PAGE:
Psychology teacher and host of The Psych Files podcast

Zombies and Psychology

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I am also a fan of the zombie genre and I recently created an episode on my psychology podcast in which I talk about how a variety of psychologists might explain our fascination with zombies - from Freud to the parts of the brain. Lots of fun I think. Teachers might find some good ideas for the classroom: http://www.thepsychfiles.com/1621/episode-138-zombies-6-reasons-why-are-...

Biology / MicroBiology Instructor

Great article. Zombies do, of

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Great article. Zombies do, of course, have a part in education. See my iBook, In Parts: A tale of fractional zombies at https://itunes.apple.com/us/book/in-parts/id615486016?mt=11
that uses zombie invasion as a convenient way to teach fractions. "What proportion of that zombie is still left?"

Eons ago - I'm now retire - I

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Eons ago - I'm now retire - I purchased a jello mold of a brain and had more fun with my classes with it. Being an English teacher, it was used when learning to write descriptive paragraphs (using the five senses). At times I used it when challenging the students -- Who thinks he needs more brains? Who is willing to try something different?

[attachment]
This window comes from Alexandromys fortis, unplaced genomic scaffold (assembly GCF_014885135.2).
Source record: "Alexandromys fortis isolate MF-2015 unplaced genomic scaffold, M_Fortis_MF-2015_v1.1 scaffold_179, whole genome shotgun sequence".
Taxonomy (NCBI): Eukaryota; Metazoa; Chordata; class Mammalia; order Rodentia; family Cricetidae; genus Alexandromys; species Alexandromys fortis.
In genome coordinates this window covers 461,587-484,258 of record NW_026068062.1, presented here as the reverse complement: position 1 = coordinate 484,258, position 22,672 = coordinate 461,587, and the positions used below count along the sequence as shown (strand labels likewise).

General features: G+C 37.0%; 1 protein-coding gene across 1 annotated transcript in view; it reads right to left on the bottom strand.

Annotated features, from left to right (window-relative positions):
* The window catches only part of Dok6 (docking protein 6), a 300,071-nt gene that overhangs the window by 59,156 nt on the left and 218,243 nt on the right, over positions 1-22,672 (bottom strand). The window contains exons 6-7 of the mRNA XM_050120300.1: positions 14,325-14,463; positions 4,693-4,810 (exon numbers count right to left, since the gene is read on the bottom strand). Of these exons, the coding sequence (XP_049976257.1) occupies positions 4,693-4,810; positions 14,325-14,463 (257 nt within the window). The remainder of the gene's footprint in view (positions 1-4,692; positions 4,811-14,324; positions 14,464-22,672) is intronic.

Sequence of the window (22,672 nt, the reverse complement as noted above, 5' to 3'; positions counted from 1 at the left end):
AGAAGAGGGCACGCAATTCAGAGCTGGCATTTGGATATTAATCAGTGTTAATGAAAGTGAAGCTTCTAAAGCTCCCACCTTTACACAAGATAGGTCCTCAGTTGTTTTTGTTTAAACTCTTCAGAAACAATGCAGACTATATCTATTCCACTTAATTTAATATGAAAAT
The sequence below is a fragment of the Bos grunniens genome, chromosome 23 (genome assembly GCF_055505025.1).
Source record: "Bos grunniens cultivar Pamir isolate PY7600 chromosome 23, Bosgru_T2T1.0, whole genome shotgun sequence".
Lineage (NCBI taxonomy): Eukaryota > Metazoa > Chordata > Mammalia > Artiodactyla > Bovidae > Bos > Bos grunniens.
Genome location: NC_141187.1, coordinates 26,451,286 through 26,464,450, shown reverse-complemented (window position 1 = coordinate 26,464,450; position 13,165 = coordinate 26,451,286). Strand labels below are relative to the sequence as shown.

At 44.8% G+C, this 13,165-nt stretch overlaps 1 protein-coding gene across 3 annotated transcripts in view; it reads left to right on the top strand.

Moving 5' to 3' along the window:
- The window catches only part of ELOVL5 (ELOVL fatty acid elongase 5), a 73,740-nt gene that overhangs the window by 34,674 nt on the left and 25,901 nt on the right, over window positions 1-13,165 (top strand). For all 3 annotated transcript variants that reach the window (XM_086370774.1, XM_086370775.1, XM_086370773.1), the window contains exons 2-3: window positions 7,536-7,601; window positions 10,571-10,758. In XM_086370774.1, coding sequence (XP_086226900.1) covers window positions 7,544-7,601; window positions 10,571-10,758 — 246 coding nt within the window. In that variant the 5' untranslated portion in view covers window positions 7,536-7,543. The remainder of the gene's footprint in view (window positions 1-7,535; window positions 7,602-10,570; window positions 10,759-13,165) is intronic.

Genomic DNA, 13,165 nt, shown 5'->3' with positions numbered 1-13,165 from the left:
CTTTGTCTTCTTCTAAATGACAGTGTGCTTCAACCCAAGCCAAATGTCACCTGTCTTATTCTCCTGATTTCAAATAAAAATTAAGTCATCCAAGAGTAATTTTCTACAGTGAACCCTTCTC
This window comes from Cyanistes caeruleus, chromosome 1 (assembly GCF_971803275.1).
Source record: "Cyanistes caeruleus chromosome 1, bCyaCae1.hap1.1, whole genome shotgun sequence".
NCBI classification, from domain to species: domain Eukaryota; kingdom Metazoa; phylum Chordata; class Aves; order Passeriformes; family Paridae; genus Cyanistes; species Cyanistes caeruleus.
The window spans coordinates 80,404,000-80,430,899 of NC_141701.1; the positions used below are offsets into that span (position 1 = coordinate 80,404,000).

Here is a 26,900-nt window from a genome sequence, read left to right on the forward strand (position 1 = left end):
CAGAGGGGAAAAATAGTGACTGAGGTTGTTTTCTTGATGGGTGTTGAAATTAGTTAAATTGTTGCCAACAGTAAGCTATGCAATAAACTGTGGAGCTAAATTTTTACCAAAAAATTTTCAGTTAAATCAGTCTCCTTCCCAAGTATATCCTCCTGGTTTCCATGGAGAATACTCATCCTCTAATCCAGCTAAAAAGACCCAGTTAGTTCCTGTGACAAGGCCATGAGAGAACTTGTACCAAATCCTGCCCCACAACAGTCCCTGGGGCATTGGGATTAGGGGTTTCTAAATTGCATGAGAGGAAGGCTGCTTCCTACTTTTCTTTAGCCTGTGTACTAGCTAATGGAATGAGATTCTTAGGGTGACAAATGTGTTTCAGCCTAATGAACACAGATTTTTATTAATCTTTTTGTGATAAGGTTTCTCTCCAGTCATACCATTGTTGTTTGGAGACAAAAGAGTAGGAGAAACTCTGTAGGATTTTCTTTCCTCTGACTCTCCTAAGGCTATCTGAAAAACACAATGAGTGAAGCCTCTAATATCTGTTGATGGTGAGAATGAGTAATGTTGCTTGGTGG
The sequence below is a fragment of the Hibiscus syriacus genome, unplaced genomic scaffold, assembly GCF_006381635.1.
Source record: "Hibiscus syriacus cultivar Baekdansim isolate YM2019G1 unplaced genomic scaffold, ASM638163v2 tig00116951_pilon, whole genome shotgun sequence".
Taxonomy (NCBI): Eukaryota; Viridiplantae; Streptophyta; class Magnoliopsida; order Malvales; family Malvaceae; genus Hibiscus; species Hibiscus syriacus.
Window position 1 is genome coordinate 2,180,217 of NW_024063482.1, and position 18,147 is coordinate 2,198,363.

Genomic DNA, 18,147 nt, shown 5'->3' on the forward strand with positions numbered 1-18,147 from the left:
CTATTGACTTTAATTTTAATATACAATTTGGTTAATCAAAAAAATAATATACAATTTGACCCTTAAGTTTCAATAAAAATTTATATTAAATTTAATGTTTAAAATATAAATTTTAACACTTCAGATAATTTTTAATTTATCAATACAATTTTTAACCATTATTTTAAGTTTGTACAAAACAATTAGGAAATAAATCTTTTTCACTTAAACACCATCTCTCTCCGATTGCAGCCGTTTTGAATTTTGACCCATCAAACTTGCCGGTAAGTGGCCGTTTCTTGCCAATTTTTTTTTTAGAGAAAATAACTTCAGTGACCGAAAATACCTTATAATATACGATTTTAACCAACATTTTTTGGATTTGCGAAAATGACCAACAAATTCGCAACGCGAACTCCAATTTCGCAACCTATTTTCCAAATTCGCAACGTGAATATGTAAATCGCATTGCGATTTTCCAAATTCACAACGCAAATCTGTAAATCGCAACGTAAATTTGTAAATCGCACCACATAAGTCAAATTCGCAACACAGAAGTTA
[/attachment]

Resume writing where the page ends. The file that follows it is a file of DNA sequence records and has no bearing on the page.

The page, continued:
As an at-risk principal, we would do "themed" learning on Halloween -- yes, we used the brain when discussing science and transplantation of organs.
This was especially fun for staff to watch the reaction of various students. (The recipe given with the mold makes for realistic looking brains. I also sprinkled a little olive oil over the top to make it look fresh.) Some students were very bold. Others threatened to report me to their parents. Some wanted to know if they were raw or cooked. It's amazing what the mind can convince the body to do. Some swallowed their piece whole.
some munched on it. Others gagged at the thought of putting a piece in their mouths, even after fellow students exclaimed it tasted like raspberry -- no maybe it's orange -- I think it tasted like lemon!
The gist is, be creative. Pay attention to what students are paying attention to in their lives. Experiment. Have some fun.